Just Say No to Troublesome Clients

It’s not just for photographers, either.

A bit of humor sheds light on a serious problem.

There’s a video that’s been making it around Twitter and the blogs of professional photographers lately. It’s called “The Vendor Client Relationship — In Real World Situations.” I’ve embedded it here, just in case you haven’t seen it yet. It’s worth a look if you’re either a service professional or someone who uses service professionals. In other words, it’s worth a look for anyone.

The problem is, too many people try to save money by trying to cut special deals with service professionals. Sean Cayton, for example, is a professional photographer who blogged about this topic. In his article on Black Star Rising called “Five Tips for Dealing with Unreasonable Client Requests,” he reported:

I met recently with a prospective wedding client who was on a very tight budget. The groom, an art director, asked if I would allow him to help with the photo editing in order to save some money. I had to tell him no. I operate a full-service studio, and letting the wedding couple do their own editing just isn’t an option for me.

As a helicopter pilot, I’m often asked to provide flying services at locations an hour or more away from my base. Not only do the potential clients try to get a lower hourly rate from me, but they balk when I explain to them that they have to pay the cost of getting the helicopter to the operating area and back. In their mind, I’m not providing a service to them when I’m not flying with one of their people on board. But the simple reality is that I’m working for them from the moment I begin my flight planning and pull the helicopter out of its hangar to the moment I put the helicopter back.

They’re fortunate they’re only paying for the time on the Hobbs meter. I put at least an hour more of unbillable time into every single flight I do.

Why We’re In this Mess

I believe that one of the reasons service professionals have to deal with clients like this is because too many other service professionals have said yes to their unreasonable demands.

I’ll admit that I used to be one of them. When I first started my flying business, I was so hungry for work that I’d do almost anything to make a client happy. That sometimes included trading services (usually advertising space) for all or part of my fee, waiving ferry fees, or dropping my rates just to better meet my client’s budgetary needs. Then one day I started looking at the numbers. While the revenue I was bringing in usually covered the variable expenses of flying — the actual flight cost per hour — they didn’t come anywhere near covering my fixed expenses, including hangar rent, advertising, and insurance. I realized I was working at a loss.

And I realized that I’d rather not work than to lose money doing it.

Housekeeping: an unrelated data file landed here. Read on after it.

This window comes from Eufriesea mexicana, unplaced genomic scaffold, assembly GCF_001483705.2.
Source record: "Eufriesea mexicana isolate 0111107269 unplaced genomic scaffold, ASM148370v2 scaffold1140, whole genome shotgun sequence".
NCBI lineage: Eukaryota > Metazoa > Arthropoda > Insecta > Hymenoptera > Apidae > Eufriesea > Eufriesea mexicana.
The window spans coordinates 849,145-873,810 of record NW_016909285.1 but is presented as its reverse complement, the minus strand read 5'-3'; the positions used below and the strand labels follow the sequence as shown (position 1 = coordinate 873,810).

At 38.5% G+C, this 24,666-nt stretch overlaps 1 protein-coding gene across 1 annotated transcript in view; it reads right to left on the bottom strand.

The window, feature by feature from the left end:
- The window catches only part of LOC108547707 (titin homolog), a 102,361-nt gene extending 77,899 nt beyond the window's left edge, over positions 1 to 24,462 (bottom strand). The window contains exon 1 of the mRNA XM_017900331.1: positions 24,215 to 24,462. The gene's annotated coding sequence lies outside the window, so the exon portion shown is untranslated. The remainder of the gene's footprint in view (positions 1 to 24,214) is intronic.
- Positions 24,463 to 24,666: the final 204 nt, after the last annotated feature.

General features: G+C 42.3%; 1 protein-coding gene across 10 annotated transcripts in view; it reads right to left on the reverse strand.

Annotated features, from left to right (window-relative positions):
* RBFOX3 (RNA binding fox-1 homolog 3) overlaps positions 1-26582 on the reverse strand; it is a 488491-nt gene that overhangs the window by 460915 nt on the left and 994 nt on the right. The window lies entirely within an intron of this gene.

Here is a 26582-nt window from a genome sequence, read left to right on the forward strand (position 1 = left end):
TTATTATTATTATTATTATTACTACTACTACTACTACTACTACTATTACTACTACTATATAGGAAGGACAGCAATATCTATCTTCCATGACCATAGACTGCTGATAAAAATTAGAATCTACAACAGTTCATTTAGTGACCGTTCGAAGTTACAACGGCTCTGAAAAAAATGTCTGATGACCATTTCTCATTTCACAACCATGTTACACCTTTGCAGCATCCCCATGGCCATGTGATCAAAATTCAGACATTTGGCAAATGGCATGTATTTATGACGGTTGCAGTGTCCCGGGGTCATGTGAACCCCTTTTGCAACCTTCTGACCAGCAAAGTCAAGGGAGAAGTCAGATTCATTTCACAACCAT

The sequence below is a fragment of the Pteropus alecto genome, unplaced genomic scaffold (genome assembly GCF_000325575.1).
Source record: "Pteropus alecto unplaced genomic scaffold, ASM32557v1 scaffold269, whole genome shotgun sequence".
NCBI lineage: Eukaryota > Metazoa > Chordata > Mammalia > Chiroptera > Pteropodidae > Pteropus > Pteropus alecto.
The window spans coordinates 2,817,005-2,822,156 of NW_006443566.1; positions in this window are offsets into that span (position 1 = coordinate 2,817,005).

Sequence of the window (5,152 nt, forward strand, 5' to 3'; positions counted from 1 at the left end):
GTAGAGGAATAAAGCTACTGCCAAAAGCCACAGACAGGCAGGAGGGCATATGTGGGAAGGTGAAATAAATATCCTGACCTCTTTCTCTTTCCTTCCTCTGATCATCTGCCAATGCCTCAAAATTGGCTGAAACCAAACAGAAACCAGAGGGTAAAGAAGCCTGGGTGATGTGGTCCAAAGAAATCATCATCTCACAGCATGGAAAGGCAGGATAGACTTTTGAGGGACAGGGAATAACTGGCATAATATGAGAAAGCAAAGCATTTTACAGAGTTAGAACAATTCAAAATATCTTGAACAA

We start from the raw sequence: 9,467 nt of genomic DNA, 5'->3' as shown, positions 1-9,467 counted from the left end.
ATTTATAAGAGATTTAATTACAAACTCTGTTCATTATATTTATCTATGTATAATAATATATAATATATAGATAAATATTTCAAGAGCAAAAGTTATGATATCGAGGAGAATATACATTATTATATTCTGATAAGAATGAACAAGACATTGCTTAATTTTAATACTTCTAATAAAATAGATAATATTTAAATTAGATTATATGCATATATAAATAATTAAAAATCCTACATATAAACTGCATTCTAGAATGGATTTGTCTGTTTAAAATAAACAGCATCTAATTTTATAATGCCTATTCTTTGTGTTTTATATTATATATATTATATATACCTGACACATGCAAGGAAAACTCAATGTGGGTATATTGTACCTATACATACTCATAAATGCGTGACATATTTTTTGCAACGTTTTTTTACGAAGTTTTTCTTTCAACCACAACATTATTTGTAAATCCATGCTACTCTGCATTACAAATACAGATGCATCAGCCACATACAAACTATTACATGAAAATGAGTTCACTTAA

Just Say No

So I started saying no.

I said no to local flying jobs less than 30 minutes long and other flying jobs less than an hour long. It simply wasn’t worth the trouble of taking the helicopter out of the hangar for the profit I’d make on these short flights. (I did, however, encourage longer flights by introducing rate reductions for flights over 5 hours and 10 hours.)

I said no to free ferry flights for repositioning the helicopter. I was not going to fly for free anymore. Not only was there a helicopter cost involved, but a trained helicopter pilot was at the controls. Didn’t she deserve compensation for her time?

I said no to any barter offers — I can’t fuel the helicopter with a free ad in a publication no one will read or pay my insurance bill with a photo taken during a flight.

I said no to flights that required me to spend more than 15 minutes in flight planning before I had a signed contract and deposit in hand. I was tired of doing someone else’s homework in the hope of getting a flight they were probably too cheap to pay for.

This really happened:
One person I did a charity golf ball drop for made fun of me the following week at a local Rotary Club meeting because we missed the drop zone on our first try. I guess she didn’t appreciate how much it cost me to make one drop, let alone the second drop we did to make up for our failure. You know what I said when she had the nerve to ask me to do it again the following year: no.

I also started saying no to all charity flights, including raffle prizes. They’d promise a mention in the charity publication, etc., but these free pieces of paper were usually discarded, unread. Zero advertising value — instead, all it’s good for is more requests from more charities. And for a while, i was getting more charity requests than calls from paying clients.

The Importance of Screening

I also started screening my clients during their initial contacts with me. Did they sound like they were going to try to wrangle a deal with me? Were they making unreasonable requests? Did they have a clue about what they wanted? Were they trying to use me as a tool for getting information without utilizing my services? Did they have the ability to pay at the conclusion of the flight? Did they understand what they were getting for my hourly rate?

If I got any indication during the phone call that they could be trouble, I actively began discouraging them from flying with me. I’d state minimum fees and make it clear that I wouldn’t budge on my rate. I’d tell them that what they wanted was beyond the capabilities of my aircraft. And sometimes, if I got a gut feeling that flying for them would be more trouble than it was worth, I’d tell them I wasn’t available on the day or time they wanted me, even if I was.

Snobby? Elitist? I don’t think so. Just protecting my interests.

We Need to Stand Firm Behind Our Experience, Expertise, and Skills

I’ve been in the business for eight years now and have a wide range of experience completing many different missions. I’ve decided to stand behind my experience, expertise, and skills. That’s what my clients are paying for and despite what they might think, they’re getting a lot for their money.

I probably have more knowledge and experience for photo flights over Lake Powell than any other helicopter pilot flying today. You want an experienced pilot to take you on a photo flight over the lake? Then you’ll pay the 4 hours of ferry time to get me up there and back. Hint: there’s no other helicopter pilot who will fly up there for free.